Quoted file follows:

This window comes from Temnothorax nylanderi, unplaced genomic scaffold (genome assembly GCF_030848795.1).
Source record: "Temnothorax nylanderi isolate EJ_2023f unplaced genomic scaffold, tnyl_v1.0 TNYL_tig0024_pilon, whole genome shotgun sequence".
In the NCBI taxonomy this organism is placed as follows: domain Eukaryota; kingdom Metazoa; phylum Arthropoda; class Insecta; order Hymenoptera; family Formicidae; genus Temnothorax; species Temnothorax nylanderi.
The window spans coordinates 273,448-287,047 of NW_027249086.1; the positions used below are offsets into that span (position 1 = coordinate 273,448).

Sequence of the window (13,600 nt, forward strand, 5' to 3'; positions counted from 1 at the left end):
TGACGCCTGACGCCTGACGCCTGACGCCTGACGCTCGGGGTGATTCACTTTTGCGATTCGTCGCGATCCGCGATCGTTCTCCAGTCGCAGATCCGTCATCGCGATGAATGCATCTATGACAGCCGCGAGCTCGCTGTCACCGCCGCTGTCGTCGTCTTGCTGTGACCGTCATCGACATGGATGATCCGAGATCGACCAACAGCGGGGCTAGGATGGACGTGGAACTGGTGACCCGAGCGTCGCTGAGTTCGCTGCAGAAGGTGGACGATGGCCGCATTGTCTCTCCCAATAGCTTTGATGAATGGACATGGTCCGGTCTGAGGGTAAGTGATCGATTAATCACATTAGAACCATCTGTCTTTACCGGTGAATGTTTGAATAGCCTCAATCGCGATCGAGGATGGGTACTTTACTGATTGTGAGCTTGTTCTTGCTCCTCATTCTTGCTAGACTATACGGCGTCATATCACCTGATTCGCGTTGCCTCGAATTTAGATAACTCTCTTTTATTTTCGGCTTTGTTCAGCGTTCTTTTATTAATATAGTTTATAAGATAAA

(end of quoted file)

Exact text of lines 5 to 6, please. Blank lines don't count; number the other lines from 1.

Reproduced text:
Sequence of the window (13,600 nt, forward strand, 5' to 3'; positions counted from 1 at the left end):
TGACGCCTGACGCCTGACGCCTGACGCCTGACGCTCGGGGTGATTCACTTTTGCGATTCGTCGCGATCCGCGATCGTTCTCCAGTCGCAGATCCGTCATCGCGATGAATGCATCTATGACAGCCGCGAGCTCGCTGTCACCGCCGCTGTCGTCGTCTTGCTGTGACCGTCATCGACATGGATGATCCGAGATCGACCAACAGCGGGGCTAGGATGGACGTGGAACTGGTGACCCGAGCGTCGCTGAGTTCGCTGCAGAAGGTGGACGATGGCCGCATTGTCTCTCCCAATAGCTTTGATGAATGGACATGGTCCGGTCTGAGGGTAAGTGATCGATTAATCACATTAGAACCATCTGTCTTTACCGGTGAATGTTTGAATAGCCTCAATCGCGATCGAGGATGGGTACTTTACTGATTGTGAGCTTGTTCTTGCTCCTCATTCTTGCTAGACTATACGGCGTCATATCACCTGATTCGCGTTGCCTCGAATTTAGATAACTCTCTTTTATTTTCGGCTTTGTTCAGCGTTCTTTTATTAATATAGTTTATAAGATAAA